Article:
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Graduate students in the sciences who both teach and conduct research show greater improvement in their research skills than do those who focus exclusively on laboratory work, says a report to be published in the August 19 issue of Science.
I think today is gonna be one of those “Isnt it awesome to teach social studies” kinda days!
— K. Yelito
What’s worse, there are no faculty norms related to teaching. Many professors spend much of their lives teaching students, yet we live with the bizarre anomaly that they are never taught how to do it. The lucky ones may get a few days of preparation and some “tips for teaching” before becoming TA’s for the first time, in graduate school. After that they’re on their own, sinking or swimming each in his or her own way.
From Edurati Review: Principles of Learning
I consider myself an educated consumer (and very occasional producer) of education policy research, but I am much less well-versed in pedagogical theory and the tenets of effective teaching.
To that end, I was happy to read this primer on the principles of learning—for us in effective teaching—in The Edurati Review by Dr. Kevin Washburn:
We expect experts to have more than a collection of tools; we expect them to have an understanding of what they need to accomplish so they can tailor their actions accordingly. An air pump, while a useful tool for certain tasks, will do little good if used to address an oil leak.
Similarly, teachers need more than a collection of teaching methods. They need to understand learning. Knowing how people learn increases a teacher’s intentionality, the capacity to design instruction that fits both the material and the learners.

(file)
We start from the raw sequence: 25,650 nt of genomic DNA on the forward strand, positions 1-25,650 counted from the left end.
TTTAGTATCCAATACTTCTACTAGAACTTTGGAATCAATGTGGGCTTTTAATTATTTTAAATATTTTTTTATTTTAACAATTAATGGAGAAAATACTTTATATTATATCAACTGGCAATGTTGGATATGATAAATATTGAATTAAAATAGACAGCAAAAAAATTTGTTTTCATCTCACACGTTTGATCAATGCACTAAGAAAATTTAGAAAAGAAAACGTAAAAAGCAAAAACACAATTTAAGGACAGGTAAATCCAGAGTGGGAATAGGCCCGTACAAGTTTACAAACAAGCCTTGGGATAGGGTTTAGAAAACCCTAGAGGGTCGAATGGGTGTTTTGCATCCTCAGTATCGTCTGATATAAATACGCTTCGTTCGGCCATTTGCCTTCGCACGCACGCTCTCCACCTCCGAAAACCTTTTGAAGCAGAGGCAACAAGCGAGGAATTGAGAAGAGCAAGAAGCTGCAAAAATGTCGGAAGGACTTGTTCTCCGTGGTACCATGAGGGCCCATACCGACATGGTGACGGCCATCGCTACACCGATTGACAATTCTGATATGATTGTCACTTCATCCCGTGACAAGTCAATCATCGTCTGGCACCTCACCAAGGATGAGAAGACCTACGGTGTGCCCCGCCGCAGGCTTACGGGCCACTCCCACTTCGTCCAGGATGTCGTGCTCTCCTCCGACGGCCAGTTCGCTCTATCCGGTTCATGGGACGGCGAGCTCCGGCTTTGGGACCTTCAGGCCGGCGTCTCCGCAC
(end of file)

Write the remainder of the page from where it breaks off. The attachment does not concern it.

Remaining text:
What, then, are some basics of learning that every school leader and teacher should know? Here are three starter principles.
(Read the full post here).
Don’t prepare your kids for the future…
The following question was tweeted today: “Classroom of the Future” “Classroom for the Future” “21st Century Classroom” “Digital Learning?” Which sound better? Any other suggestions?” My suggestion would be “The classroom for today.” Teachers should not teach kids skills that they will need in the future. Chew on that for a second. Learning occurs because kids can connect what is being taught to a previous experience and apply it to current experiences. They don’t hold on to something hoping that someday they will find some use for it. Their brains relinquish what is not immediately usable, and implant what they can use immediately. When a student teacher plans a unit, one of the questions I ask is how can they use the skills in this unit “today.”